Without a doubt, one of the most iconic games in the history of video games has to be Pong. Since its release in 1972, Pong has been a household name in the medium. It’s been in arcades and living rooms across the country and is featured in a number of movies and TV shows. In the nearly 50 years Pong has been around, this two-player table tennis simulator has seen ports, remakes, spin-offs and updates. But with its simplistic premise, how far can the Pong idea be taken? Well, this year Atari and Chequered Ink decided to transform Pong from a simple arcade title into a dungeon-crawling RPG called PONG Quest.
PONG Quest opens with a rousing game of Pong. You play as a paddle on the left side of the screen. There’s a paddle on the right side of the screen, and there’s a small square ball going back and forth. You move up and down to ensure it doesn’t go past you and bounces back over to the other side. Where PONG Quest quickly deviates is that once your game is over, your living paddle is brought to the castle of King Pong and his right-hand man, Sir Pongsalot (who is actually named Derek). You start out as just a normal white Pong paddle with a big happy face but are quickly sent to the wardrobe to customize yourself. You can choose your color, hairstyle, accessories or clothing options to make your paddle feel like your paddle.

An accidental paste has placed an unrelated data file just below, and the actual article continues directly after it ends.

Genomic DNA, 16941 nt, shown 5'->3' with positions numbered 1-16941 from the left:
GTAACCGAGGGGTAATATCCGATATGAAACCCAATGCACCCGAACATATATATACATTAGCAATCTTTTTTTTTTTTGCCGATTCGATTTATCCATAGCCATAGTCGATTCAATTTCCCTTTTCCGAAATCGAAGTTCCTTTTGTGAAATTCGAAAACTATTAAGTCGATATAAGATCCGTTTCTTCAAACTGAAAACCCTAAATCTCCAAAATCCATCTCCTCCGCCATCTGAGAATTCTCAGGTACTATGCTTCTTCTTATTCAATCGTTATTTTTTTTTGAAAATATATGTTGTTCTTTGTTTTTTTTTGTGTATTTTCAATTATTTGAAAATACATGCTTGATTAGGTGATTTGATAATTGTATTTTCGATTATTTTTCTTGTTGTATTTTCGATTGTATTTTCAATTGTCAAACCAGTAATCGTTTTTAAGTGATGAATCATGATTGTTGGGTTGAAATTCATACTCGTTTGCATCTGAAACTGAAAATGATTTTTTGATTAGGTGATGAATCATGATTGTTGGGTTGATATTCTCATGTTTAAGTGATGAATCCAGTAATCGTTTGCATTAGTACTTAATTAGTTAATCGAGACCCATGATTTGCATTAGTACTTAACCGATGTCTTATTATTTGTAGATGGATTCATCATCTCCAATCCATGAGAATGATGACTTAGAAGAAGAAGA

The story of PONG Quest is incredibly simple. King Pong wants to open The Spooky Door in his castle. The catch is that it requires four orb-shaped keys to open, so King Pong sends you, his intrepid recruit on an incredibly dangerous and exciting quest. You’re then tasked to save the kingdom from whatever evil is causing King Pong’s loyal subjects to suddenly hate him for some inexplicable reason. If there’s one thing that definitely brightens the overall PONG Quest experience, it’s the humor, and the charming yet simplistic visual style holds up nicely. The dialogue made me chuckle out loud pretty often, and the way the characters bounce around when walking is endearing to behold.
Like I mentioned PONG Quest is a dungeon-crawling RPG. Each area you enter is made up of randomized floors and you can run around from room to room collecting treasure chests or fighting enemies. The enemies in this game operate in a couple of different patterns. Some will try to chase you down, while some run around in a fixed path. Either way, getting too close to them will activate combat, which is, what else, a friendly game of Pong. Each paddle has an HP bar and each time you hit the ball, you’ll lose one hit point. Failing to hit the ball will take off a larger chunk, so it’s always best to take as little damage as possible. Once you or